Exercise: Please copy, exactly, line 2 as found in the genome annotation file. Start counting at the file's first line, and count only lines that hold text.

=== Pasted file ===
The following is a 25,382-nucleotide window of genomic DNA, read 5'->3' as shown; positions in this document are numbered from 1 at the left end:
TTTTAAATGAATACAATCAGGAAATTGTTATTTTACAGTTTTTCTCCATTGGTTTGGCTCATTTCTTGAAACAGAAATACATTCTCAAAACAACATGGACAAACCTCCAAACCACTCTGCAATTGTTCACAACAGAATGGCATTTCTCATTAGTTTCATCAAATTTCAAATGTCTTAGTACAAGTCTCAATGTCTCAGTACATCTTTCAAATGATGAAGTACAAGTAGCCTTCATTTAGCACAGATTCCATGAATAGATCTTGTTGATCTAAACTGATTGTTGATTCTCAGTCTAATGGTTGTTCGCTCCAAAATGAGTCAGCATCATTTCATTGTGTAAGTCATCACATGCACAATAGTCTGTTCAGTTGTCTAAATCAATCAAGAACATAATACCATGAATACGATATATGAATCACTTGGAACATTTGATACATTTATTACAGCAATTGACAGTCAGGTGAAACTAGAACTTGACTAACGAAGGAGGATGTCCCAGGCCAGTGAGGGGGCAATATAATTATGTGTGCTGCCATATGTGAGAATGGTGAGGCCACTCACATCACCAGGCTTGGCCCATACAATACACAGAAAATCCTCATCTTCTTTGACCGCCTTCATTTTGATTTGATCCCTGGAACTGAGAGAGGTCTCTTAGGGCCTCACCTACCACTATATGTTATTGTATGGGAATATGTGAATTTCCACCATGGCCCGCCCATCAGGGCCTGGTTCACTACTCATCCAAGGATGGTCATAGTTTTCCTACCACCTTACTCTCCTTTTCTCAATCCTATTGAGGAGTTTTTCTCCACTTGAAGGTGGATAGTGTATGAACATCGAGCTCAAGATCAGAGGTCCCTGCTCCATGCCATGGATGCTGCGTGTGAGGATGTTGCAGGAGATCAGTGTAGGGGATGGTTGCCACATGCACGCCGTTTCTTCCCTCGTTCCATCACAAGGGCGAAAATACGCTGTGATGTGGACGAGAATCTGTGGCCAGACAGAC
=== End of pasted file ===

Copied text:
TTTTAAATGAATACAATCAGGAAATTGTTATTTTACAGTTTTTCTCCATTGGTTTGGCTCATTTCTTGAAACAGAAATACATTCTCAAAACAACATGGACAAACCTCCAAACCACTCTGCAATTGTTCACAACAGAATGGCATTTCTCATTAGTTTCATCAAATTTCAAATGTCTTAGTACAAGTCTCAATGTCTCAGTACATCTTTCAAATGATGAAGTACAAGTAGCCTTCATTTAGCACAGATTCCATGAATAGATCTTGTTGATCTAAACTGATTGTTGATTCTCAGTCTAATGGTTGTTCGCTCCAAAATGAGTCAGCATCATTTCATTGTGTAAGTCATCACATGCACAATAGTCTGTTCAGTTGTCTAAATCAATCAAGAACATAATACCATGAATACGATATATGAATCACTTGGAACATTTGATACATTTATTACAGCAATTGACAGTCAGGTGAAACTAGAACTTGACTAACGAAGGAGGATGTCCCAGGCCAGTGAGGGGGCAATATAATTATGTGTGCTGCCATATGTGAGAATGGTGAGGCCACTCACATCACCAGGCTTGGCCCATACAATACACAGAAAATCCTCATCTTCTTTGACCGCCTTCATTTTGATTTGATCCCTGGAACTGAGAGAGGTCTCTTAGGGCCTCACCTACCACTATATGTTATTGTATGGGAATATGTGAATTTCCACCATGGCCCGCCCATCAGGGCCTGGTTCACTACTCATCCAAGGATGGTCATAGTTTTCCTACCACCTTACTCTCCTTTTCTCAATCCTATTGAGGAGTTTTTCTCCACTTGAAGGTGGATAGTGTATGAACATCGAGCTCAAGATCAGAGGTCCCTGCTCCATGCCATGGATGCTGCGTGTGAGGATGTTGCAGGAGATCAGTGTAGGGGATGGTTGCCACATGCACGCCGTTTCTTCCCTCGTTCCATCACAAGGGCGAAAATACGCTGTGATGTGGACGAGAATCTGTGGCCAGACAGAC